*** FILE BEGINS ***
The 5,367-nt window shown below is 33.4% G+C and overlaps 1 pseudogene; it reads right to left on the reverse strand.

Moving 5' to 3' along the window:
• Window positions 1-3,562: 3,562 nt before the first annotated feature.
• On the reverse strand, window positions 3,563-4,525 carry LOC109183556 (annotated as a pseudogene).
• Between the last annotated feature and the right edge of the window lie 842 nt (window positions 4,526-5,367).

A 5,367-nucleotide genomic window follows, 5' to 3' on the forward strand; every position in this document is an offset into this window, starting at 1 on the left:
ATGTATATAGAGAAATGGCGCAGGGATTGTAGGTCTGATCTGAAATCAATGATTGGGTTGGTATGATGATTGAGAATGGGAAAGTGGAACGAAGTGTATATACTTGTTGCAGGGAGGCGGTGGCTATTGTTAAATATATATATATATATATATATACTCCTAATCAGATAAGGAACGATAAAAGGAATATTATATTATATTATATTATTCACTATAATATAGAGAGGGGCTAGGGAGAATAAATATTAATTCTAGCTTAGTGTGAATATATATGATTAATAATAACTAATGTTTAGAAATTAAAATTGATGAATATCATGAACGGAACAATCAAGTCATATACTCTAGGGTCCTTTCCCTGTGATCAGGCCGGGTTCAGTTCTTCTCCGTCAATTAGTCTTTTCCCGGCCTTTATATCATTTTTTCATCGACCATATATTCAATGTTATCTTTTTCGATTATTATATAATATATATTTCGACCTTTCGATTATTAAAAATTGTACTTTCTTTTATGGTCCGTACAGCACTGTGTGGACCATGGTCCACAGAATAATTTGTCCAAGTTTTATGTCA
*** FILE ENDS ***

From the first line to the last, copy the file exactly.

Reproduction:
The 5,367-nt window shown below is 33.4% G+C and overlaps 1 pseudogene; it reads right to left on the reverse strand.

Moving 5' to 3' along the window:
• Window positions 1-3,562: 3,562 nt before the first annotated feature.
• On the reverse strand, window positions 3,563-4,525 carry LOC109183556 (annotated as a pseudogene).
• Between the last annotated feature and the right edge of the window lie 842 nt (window positions 4,526-5,367).

A 5,367-nucleotide genomic window follows, 5' to 3' on the forward strand; every position in this document is an offset into this window, starting at 1 on the left:
ATGTATATAGAGAAATGGCGCAGGGATTGTAGGTCTGATCTGAAATCAATGATTGGGTTGGTATGATGATTGAGAATGGGAAAGTGGAACGAAGTGTATATACTTGTTGCAGGGAGGCGGTGGCTATTGTTAAATATATATATATATATATATATACTCCTAATCAGATAAGGAACGATAAAAGGAATATTATATTATATTATATTATTCACTATAATATAGAGAGGGGCTAGGGAGAATAAATATTAATTCTAGCTTAGTGTGAATATATATGATTAATAATAACTAATGTTTAGAAATTAAAATTGATGAATATCATGAACGGAACAATCAAGTCATATACTCTAGGGTCCTTTCCCTGTGATCAGGCCGGGTTCAGTTCTTCTCCGTCAATTAGTCTTTTCCCGGCCTTTATATCATTTTTTCATCGACCATATATTCAATGTTATCTTTTTCGATTATTATATAATATATATTTCGACCTTTCGATTATTAAAAATTGTACTTTCTTTTATGGTCCGTACAGCACTGTGTGGACCATGGTCCACAGAATAATTTGTCCAAGTTTTATGTCA